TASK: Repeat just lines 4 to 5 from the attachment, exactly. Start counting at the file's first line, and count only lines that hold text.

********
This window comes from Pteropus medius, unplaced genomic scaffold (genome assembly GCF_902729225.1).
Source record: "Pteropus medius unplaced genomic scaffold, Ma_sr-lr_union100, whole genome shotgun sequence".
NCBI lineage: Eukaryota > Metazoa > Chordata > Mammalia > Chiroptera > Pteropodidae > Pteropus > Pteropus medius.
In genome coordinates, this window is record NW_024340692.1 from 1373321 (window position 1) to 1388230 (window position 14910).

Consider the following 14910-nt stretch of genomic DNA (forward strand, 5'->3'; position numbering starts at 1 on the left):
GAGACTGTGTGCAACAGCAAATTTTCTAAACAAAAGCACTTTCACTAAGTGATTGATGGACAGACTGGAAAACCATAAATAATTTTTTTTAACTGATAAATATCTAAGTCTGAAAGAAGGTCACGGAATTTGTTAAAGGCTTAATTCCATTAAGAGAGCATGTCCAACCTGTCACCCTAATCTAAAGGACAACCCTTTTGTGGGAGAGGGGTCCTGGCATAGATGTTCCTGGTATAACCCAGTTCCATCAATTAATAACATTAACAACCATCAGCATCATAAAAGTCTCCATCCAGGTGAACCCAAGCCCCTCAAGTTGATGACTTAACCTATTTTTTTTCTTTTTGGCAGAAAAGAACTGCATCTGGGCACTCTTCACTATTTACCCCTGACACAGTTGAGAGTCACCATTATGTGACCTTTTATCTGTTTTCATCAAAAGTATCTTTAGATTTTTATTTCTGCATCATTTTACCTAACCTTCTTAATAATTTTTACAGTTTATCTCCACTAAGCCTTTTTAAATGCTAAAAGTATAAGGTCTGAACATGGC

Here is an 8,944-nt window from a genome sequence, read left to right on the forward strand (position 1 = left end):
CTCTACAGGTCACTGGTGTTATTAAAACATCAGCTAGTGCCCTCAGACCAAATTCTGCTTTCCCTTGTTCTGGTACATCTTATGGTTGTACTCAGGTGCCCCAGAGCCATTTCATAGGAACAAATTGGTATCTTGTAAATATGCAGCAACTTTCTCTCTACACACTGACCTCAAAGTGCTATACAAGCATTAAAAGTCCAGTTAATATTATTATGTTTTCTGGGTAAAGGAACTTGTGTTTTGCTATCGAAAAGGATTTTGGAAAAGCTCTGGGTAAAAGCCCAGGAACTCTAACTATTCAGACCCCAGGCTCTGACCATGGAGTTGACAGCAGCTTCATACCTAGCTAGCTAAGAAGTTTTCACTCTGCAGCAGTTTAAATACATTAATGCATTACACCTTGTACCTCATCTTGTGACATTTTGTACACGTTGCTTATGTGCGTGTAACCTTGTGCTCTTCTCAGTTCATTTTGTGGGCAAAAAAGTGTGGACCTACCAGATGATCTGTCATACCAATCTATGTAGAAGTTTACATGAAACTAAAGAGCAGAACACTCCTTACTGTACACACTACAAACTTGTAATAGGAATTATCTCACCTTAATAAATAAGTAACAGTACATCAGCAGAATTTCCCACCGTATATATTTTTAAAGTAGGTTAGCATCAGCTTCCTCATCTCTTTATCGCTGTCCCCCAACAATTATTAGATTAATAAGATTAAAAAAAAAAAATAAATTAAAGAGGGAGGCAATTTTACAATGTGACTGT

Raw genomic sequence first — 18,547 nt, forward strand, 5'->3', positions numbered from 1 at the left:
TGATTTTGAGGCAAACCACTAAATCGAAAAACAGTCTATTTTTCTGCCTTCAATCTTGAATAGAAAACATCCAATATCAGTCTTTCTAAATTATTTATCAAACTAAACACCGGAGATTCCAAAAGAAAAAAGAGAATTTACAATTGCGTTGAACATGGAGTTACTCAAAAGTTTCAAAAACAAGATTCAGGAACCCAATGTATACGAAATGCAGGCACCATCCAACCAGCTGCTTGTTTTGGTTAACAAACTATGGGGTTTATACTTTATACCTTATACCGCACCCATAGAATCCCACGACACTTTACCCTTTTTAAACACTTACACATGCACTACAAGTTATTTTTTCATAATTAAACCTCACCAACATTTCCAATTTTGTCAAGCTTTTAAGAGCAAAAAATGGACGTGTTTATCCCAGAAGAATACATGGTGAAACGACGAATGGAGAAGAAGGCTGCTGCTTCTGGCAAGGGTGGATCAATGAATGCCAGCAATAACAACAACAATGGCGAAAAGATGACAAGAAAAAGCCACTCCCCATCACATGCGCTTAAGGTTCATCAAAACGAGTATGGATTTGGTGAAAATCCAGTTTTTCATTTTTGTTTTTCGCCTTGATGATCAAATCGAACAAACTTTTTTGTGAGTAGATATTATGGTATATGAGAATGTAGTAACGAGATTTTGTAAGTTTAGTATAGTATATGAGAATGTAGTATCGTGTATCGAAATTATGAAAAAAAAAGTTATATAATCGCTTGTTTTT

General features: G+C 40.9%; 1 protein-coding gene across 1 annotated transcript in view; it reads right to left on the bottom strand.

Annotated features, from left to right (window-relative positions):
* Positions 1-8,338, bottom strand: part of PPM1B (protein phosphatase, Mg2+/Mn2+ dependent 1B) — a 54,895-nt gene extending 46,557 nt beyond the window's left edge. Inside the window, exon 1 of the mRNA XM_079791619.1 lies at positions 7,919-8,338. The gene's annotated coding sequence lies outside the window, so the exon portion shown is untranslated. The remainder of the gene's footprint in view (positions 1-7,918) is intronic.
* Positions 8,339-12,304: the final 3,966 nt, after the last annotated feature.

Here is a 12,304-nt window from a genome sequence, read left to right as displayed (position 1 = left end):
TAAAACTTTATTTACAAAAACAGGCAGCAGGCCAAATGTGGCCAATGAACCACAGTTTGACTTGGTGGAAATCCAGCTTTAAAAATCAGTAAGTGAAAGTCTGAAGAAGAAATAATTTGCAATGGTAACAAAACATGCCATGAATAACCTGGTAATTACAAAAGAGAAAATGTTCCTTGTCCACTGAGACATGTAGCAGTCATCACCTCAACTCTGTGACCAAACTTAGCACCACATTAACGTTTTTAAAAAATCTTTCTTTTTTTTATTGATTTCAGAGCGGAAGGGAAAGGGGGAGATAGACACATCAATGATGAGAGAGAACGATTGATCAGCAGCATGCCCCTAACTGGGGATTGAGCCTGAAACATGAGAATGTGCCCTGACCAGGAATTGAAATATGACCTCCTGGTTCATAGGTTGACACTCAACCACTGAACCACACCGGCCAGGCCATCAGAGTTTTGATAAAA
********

In genome coordinates, this window is record NW_024340692.1 from 1373321 (window position 1) to 1388230 (window position 14910).

Consider the following 14910-nt stretch of genomic DNA (forward strand, 5'->3'; position numbering starts at 1 on the left):